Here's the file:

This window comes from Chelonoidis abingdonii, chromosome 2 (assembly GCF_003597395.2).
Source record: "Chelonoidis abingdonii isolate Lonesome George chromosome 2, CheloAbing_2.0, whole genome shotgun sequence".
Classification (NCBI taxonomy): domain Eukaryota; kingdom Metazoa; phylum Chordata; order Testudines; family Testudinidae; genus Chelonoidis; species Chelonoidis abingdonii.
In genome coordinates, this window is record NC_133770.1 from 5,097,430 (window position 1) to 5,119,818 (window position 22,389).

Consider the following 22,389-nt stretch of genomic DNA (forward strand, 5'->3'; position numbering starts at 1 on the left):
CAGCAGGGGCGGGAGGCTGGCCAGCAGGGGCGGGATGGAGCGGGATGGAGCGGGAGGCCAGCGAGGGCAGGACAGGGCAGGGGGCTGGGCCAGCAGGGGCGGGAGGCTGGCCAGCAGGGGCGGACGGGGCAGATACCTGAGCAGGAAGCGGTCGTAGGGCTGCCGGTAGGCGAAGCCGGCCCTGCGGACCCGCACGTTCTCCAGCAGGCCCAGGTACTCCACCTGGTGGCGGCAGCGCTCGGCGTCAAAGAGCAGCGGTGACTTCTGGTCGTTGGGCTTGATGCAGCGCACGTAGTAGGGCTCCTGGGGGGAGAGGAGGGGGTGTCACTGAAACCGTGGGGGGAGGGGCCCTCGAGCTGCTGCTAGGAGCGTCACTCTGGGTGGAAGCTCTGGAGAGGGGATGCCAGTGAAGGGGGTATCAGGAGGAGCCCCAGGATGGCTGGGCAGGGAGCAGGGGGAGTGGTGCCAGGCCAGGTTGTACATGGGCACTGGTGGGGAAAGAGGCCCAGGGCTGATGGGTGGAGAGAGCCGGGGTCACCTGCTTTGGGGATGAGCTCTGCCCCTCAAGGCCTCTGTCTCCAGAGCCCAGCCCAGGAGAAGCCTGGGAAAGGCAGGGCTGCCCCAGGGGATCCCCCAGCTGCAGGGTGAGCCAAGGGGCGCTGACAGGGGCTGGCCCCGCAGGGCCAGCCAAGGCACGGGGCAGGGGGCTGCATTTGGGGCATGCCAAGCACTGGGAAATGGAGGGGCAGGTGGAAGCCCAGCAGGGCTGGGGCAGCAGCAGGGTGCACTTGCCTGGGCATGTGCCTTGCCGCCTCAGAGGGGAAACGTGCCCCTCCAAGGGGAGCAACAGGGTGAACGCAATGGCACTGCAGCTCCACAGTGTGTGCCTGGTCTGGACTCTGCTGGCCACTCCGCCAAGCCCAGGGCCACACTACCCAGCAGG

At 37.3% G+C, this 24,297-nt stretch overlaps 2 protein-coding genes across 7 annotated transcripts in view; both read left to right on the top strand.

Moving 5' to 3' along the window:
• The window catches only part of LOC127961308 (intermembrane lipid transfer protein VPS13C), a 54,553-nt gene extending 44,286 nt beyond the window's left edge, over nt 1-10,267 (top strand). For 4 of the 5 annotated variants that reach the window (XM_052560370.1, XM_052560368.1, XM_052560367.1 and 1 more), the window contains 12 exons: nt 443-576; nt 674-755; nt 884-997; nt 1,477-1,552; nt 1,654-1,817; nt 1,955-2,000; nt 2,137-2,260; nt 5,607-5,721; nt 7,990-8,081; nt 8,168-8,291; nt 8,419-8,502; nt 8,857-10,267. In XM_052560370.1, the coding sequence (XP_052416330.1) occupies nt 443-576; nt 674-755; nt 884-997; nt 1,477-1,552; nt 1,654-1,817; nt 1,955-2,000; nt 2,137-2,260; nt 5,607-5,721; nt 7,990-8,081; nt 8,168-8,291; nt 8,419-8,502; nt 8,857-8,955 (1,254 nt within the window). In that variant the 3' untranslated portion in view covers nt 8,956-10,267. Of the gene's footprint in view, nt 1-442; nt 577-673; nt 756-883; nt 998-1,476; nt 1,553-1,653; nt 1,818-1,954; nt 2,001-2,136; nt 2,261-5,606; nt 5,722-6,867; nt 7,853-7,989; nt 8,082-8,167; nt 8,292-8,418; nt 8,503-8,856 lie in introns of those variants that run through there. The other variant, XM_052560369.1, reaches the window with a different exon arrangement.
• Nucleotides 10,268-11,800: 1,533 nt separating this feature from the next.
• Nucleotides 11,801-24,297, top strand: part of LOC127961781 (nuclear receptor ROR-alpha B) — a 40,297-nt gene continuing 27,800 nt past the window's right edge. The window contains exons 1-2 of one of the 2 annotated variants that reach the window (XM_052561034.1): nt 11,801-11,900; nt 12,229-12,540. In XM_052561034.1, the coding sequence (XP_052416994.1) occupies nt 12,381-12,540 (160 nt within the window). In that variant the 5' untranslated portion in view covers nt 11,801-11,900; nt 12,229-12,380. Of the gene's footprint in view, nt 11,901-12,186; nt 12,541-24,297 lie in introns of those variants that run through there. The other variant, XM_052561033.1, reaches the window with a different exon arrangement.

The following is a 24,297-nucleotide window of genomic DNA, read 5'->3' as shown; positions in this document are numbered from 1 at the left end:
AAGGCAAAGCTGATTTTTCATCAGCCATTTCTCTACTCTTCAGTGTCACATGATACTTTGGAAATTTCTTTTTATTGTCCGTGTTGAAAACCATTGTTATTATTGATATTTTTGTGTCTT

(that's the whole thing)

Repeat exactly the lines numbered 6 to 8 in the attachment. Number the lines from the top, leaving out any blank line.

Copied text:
CAGCAGGGGCGGGAGGCTGGCCAGCAGGGGCGGGATGGAGCGGGATGGAGCGGGAGGCCAGCGAGGGCAGGACAGGGCAGGGGGCTGGGCCAGCAGGGGCGGGAGGCTGGCCAGCAGGGGCGGACGGGGCAGATACCTGAGCAGGAAGCGGTCGTAGGGCTGCCGGTAGGCGAAGCCGGCCCTGCGGACCCGCACGTTCTCCAGCAGGCCCAGGTACTCCACCTGGTGGCGGCAGCGCTCGGCGTCAAAGAGCAGCGGTGACTTCTGGTCGTTGGGCTTGATGCAGCGCACGTAGTAGGGCTCCTGGGGGGAGAGGAGGGGGTGTCACTGAAACCGTGGGGGGAGGGGCCCTCGAGCTGCTGCTAGGAGCGTCACTCTGGGTGGAAGCTCTGGAGAGGGGATGCCAGTGAAGGGGGTATCAGGAGGAGCCCCAGGATGGCTGGGCAGGGAGCAGGGGGAGTGGTGCCAGGCCAGGTTGTACATGGGCACTGGTGGGGAAAGAGGCCCAGGGCTGATGGGTGGAGAGAGCCGGGGTCACCTGCTTTGGGGATGAGCTCTGCCCCTCAAGGCCTCTGTCTCCAGAGCCCAGCCCAGGAGAAGCCTGGGAAAGGCAGGGCTGCCCCAGGGGATCCCCCAGCTGCAGGGTGAGCCAAGGGGCGCTGACAGGGGCTGGCCCCGCAGGGCCAGCCAAGGCACGGGGCAGGGGGCTGCATTTGGGGCATGCCAAGCACTGGGAAATGGAGGGGCAGGTGGAAGCCCAGCAGGGCTGGGGCAGCAGCAGGGTGCACTTGCCTGGGCATGTGCCTTGCCGCCTCAGAGGGGAAACGTGCCCCTCCAAGGGGAGCAACAGGGTGAACGCAATGGCACTGCAGCTCCACAGTGTGTGCCTGGTCTGGACTCTGCTGGCCACTCCGCCAAGCCCAGGGCCACACTACCCAGCAGG

At 37.3% G+C, this 24,297-nt stretch overlaps 2 protein-coding genes across 7 annotated transcripts in view; both read left to right on the top strand.

Moving 5' to 3' along the window: